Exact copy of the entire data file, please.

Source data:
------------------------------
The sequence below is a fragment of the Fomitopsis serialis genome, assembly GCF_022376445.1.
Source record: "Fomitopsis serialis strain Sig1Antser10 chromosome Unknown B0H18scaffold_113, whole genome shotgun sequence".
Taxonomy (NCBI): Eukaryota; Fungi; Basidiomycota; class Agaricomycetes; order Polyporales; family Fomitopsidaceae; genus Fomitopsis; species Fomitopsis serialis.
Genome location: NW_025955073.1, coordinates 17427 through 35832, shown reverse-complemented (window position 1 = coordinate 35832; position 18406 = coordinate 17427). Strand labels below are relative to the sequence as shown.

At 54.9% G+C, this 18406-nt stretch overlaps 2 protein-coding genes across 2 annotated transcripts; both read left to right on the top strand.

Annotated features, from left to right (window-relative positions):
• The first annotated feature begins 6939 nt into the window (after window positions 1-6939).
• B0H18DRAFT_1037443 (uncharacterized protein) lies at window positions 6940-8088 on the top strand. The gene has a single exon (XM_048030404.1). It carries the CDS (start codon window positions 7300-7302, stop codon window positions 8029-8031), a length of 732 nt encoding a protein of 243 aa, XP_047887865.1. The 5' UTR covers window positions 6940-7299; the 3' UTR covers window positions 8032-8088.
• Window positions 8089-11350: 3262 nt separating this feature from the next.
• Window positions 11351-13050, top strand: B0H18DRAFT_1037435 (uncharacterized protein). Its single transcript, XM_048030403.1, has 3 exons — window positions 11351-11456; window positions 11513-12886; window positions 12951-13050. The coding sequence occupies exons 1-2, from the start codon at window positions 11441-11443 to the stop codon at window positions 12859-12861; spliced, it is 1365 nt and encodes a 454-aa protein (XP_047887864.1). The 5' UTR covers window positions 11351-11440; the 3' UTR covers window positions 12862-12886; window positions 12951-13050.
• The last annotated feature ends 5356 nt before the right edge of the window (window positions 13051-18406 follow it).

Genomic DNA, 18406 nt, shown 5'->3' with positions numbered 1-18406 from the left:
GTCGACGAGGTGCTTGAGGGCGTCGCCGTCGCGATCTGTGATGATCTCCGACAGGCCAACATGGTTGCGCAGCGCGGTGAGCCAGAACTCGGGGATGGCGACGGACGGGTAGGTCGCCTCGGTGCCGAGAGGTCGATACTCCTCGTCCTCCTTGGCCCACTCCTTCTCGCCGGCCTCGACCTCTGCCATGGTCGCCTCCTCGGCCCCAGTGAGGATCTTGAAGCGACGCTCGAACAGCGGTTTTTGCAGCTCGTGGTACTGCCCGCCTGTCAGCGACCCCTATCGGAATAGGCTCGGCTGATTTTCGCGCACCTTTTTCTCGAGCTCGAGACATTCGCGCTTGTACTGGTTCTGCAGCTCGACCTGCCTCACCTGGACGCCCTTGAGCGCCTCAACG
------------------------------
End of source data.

The sequence below is a fragment of the Fomitopsis serialis genome, assembly GCF_022376445.1.
Source record: "Fomitopsis serialis strain Sig1Antser10 chromosome Unknown B0H18scaffold_113, whole genome shotgun sequence".
Taxonomy (NCBI): Eukaryota; Fungi; Basidiomycota; class Agaricomycetes; order Polyporales; family Fomitopsidaceae; genus Fomitopsis; species Fomitopsis serialis.
Genome location: NW_025955073.1, coordinates 17427 through 35832, shown reverse-complemented (window position 1 = coordinate 35832; position 18406 = coordinate 17427). Strand labels below are relative to the sequence as shown.

At 54.9% G+C, this 18406-nt stretch overlaps 2 protein-coding genes across 2 annotated transcripts; both read left to right on the top strand.

Annotated features, from left to right (window-relative positions):
• The first annotated feature begins 6939 nt into the window (after window positions 1-6939).
• B0H18DRAFT_1037443 (uncharacterized protein) lies at window positions 6940-8088 on the top strand. The gene has a single exon (XM_048030404.1). It carries the CDS (start codon window positions 7300-7302, stop codon window positions 8029-8031), a length of 732 nt encoding a protein of 243 aa, XP_047887865.1. The 5' UTR covers window positions 6940-7299; the 3' UTR covers window positions 8032-8088.
• Window positions 8089-11350: 3262 nt separating this feature from the next.
• Window positions 11351-13050, top strand: B0H18DRAFT_1037435 (uncharacterized protein). Its single transcript, XM_048030403.1, has 3 exons — window positions 11351-11456; window positions 11513-12886; window positions 12951-13050. The coding sequence occupies exons 1-2, from the start codon at window positions 11441-11443 to the stop codon at window positions 12859-12861; spliced, it is 1365 nt and encodes a 454-aa protein (XP_047887864.1). The 5' UTR covers window positions 11351-11440; the 3' UTR covers window positions 12862-12886; window positions 12951-13050.
• The last annotated feature ends 5356 nt before the right edge of the window (window positions 13051-18406 follow it).

Genomic DNA, 18406 nt, shown 5'->3' with positions numbered 1-18406 from the left:
GTCGACGAGGTGCTTGAGGGCGTCGCCGTCGCGATCTGTGATGATCTCCGACAGGCCAACATGGTTGCGCAGCGCGGTGAGCCAGAACTCGGGGATGGCGACGGACGGGTAGGTCGCCTCGGTGCCGAGAGGTCGATACTCCTCGTCCTCCTTGGCCCACTCCTTCTCGCCGGCCTCGACCTCTGCCATGGTCGCCTCCTCGGCCCCAGTGAGGATCTTGAAGCGACGCTCGAACAGCGGTTTTTGCAGCTCGTGGTACTGCCCGCCTGTCAGCGACCCCTATCGGAATAGGCTCGGCTGATTTTCGCGCACCTTTTTCTCGAGCTCGAGACATTCGCGCTTGTACTGGTTCTGCAGCTCGACCTGCCTCACCTGGACGCCCTTGAGCGCCTCAACG